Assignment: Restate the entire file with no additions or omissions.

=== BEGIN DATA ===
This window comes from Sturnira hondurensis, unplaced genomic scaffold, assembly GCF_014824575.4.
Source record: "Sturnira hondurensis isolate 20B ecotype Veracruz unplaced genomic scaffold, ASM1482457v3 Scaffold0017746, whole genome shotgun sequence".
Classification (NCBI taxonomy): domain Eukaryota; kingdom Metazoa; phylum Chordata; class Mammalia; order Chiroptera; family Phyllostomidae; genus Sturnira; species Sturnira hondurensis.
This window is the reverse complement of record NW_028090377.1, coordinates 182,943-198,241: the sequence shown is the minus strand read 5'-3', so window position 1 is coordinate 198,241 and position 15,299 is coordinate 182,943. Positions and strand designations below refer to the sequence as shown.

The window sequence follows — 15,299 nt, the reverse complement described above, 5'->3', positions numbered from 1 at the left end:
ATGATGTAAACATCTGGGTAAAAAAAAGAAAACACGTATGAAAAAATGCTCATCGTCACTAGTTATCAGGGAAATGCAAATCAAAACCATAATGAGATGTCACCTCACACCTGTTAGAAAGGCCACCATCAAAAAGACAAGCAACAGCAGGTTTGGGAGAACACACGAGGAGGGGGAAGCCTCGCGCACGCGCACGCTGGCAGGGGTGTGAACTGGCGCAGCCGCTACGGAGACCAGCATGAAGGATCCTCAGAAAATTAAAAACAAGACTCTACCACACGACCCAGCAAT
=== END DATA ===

This window comes from Sturnira hondurensis, unplaced genomic scaffold, assembly GCF_014824575.4.
Source record: "Sturnira hondurensis isolate 20B ecotype Veracruz unplaced genomic scaffold, ASM1482457v3 Scaffold0017746, whole genome shotgun sequence".
Classification (NCBI taxonomy): domain Eukaryota; kingdom Metazoa; phylum Chordata; class Mammalia; order Chiroptera; family Phyllostomidae; genus Sturnira; species Sturnira hondurensis.
This window is the reverse complement of record NW_028090377.1, coordinates 182,943-198,241: the sequence shown is the minus strand read 5'-3', so window position 1 is coordinate 198,241 and position 15,299 is coordinate 182,943. Positions and strand designations below refer to the sequence as shown.

The window sequence follows — 15,299 nt, the reverse complement described above, 5'->3', positions numbered from 1 at the left end:
ATGATGTAAACATCTGGGTAAAAAAAAGAAAACACGTATGAAAAAATGCTCATCGTCACTAGTTATCAGGGAAATGCAAATCAAAACCATAATGAGATGTCACCTCACACCTGTTAGAAAGGCCACCATCAAAAAGACAAGCAACAGCAGGTTTGGGAGAACACACGAGGAGGGGGAAGCCTCGCGCACGCGCACGCTGGCAGGGGTGTGAACTGGCGCAGCCGCTACGGAGACCAGCATGAAGGATCCTCAGAAAATTAAAAACAAGACTCTACCACACGACCCAGCAAT